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Is Mass Save capable of phasing out natural gas?

Phasing out fossil fuels by 2050 blog headerMassachusetts and Rhode Island have both committed to reducing greenhouse gas (GHG) emissions economy-wide to reach net-zero emissions by 2050. Achieving these required reductions means zeroing out emissions associated with heating our homes and businesses, which means phasing out the combustion of fossil fuels for heat.

Our two favorite states have had nation-leading energy efficiency programs for many years and those programs have saved an impressive amount of electricity, heating oil, propane, and natural gas. But are these programs up to the task of actually phasing out fossil fuels by 2050?

To answer this question, let’s zoom in on the question of how gas utilities in Massachusetts are faring in the Mass Save program. Gas (actually fracked methane) is the dominant heating fuel in Massachusetts and Rhode Island, and we’re putting Mass Save under the microscope because it’s the program administered by gas and electric utilities (and the municipally-controlled Cape Light Compact) in Massachusetts to deliver energy efficiency programs.

The Challenge Restated

Currently, the goal of Mass Save (and its counterpart in Rhode Island) is to help gas users use less gas. However, by law, the Commonwealth must reduce economy-wide GHG emissions by 85% by 2050 in order to achieve net zero status. We can’t do that without a corresponding reduction in fossil fuel combustion. I'm going to take a literary license here and round that emissions reduction requirement to 100% by 2050 for the buildings sector, because some industrial processes are going to be even more difficult to decarbonize and there is not yet a credible plan to capture and sequester a significant amount of carbon. So, between now and 2050, we have to reduce our use of gas to heat to zero.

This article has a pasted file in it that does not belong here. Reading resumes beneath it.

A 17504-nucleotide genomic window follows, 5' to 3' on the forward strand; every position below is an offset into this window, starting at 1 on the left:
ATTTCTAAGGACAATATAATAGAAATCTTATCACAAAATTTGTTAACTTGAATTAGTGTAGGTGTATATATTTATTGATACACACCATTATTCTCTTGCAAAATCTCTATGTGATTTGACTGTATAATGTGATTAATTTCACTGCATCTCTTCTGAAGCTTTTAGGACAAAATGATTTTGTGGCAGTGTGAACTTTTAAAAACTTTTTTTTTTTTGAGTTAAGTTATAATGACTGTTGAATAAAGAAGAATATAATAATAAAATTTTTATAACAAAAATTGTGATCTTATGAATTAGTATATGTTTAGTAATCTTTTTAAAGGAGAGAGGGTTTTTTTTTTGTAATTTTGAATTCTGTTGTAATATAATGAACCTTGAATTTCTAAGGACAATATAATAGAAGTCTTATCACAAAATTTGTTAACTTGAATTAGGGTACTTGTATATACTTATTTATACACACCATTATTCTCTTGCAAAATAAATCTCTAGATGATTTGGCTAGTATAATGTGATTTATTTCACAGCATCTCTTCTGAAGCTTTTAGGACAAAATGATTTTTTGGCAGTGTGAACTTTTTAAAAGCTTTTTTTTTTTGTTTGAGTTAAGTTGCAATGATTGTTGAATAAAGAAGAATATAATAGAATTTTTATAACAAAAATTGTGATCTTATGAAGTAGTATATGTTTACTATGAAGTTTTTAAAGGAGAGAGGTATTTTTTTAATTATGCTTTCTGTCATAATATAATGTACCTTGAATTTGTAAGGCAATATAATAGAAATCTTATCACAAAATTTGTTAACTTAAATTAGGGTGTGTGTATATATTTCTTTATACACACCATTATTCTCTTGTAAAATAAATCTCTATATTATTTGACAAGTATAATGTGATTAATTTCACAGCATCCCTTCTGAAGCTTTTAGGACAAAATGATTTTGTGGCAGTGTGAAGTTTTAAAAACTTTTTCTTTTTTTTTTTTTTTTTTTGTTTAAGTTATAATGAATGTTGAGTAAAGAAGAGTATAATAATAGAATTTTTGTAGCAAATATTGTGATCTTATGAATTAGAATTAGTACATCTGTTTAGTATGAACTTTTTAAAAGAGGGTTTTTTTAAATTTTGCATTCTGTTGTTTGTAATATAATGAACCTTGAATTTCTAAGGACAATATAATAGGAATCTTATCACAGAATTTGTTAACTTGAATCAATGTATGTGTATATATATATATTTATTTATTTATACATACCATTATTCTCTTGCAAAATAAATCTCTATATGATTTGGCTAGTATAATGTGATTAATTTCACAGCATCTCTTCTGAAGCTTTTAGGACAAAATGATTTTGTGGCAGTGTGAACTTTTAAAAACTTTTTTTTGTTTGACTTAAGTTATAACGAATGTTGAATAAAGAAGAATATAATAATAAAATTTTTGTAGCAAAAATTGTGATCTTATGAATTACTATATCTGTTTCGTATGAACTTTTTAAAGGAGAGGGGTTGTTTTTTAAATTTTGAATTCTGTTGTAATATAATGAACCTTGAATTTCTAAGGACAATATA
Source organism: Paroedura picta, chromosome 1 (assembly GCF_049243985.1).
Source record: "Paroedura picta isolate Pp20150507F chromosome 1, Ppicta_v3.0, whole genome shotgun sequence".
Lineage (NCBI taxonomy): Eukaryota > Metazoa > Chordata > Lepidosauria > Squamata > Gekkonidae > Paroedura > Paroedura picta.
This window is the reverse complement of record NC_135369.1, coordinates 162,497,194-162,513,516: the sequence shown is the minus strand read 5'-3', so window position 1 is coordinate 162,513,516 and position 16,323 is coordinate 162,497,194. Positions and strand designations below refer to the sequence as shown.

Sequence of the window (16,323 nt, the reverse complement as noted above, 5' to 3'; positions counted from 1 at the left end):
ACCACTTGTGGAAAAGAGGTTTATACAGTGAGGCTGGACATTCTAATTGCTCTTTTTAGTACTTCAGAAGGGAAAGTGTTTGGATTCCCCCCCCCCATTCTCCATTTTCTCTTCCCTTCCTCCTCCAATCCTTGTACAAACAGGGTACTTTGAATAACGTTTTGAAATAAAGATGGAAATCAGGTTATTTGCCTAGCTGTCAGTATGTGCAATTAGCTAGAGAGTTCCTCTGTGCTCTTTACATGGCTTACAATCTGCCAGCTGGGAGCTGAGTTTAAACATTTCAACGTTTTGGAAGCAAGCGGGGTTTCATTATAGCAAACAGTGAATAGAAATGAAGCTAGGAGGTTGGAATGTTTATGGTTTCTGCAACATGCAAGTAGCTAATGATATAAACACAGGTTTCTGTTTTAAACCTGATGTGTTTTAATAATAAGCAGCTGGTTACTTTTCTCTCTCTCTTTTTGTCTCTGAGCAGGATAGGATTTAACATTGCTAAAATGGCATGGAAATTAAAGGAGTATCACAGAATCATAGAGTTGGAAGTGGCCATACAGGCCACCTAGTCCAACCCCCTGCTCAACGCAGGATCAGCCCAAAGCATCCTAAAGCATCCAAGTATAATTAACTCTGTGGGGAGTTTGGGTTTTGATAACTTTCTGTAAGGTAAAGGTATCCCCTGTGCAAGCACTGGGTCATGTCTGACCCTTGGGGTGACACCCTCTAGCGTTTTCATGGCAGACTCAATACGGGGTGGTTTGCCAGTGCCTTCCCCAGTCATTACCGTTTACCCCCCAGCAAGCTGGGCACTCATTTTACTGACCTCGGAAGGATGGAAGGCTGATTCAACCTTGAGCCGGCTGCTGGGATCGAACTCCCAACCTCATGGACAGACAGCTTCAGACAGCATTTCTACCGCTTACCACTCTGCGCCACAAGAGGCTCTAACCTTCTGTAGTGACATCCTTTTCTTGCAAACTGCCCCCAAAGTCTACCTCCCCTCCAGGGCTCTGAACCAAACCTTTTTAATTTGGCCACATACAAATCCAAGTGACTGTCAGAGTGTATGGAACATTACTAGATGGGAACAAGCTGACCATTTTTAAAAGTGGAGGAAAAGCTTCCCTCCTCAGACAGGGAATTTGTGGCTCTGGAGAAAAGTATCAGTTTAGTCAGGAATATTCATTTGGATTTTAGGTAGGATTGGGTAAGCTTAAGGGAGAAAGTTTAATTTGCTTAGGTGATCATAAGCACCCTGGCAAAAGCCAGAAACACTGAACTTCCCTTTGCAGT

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In 2021, the gas utilities administering Mass Save sold approximately 2.6 billion therms of gas. So, if we want to zero that out in the 28 years from 2022-2050, and we do so linearly, then we need to reduce gas consumption by about 90 million therms per year. That’s net of any potential gas system expansion (either new hookups or existing gas consumers using more).
As it turns out, for 2021, Mass Save’s goal was to save 33 million therms. And actually, Mass Save saved just 29 million therms. Simple math tells us that the savings rate is about a third of what’s needed.

Can Mass Save Triple Annual Energy Savings?

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The annual savings numbers above represent the reduction in therms that official evaluators of the Mass Save program attribute to its program offerings. Other policies and programs - like building codes and appliance standards - create additional savings, which we will come back to below. So maybe Mass Save doesn’t have to triple its energy savings rate, but no matter how you look at it, the current pace of energy savings is woefully slow.

What more can Mass Save do to save more gas? Mass Save’s current Three-Year Plan for gas shows that the benefits of the program will outweigh costs by 2.54 to 1. That means the program is leaving benefits on the table. Even without making major structural changes to how Mass Save operates, if we want to increase the annual gas savings, we can do and still have benefits exceeding costs.

{What do we mean by “major structural changes”? Well, right now, it’s the gas utilities that administer Mass Save. Clearly, they are incentivized to keep gas usage well above zero. More on that later.}

What Other Tools Do We Have?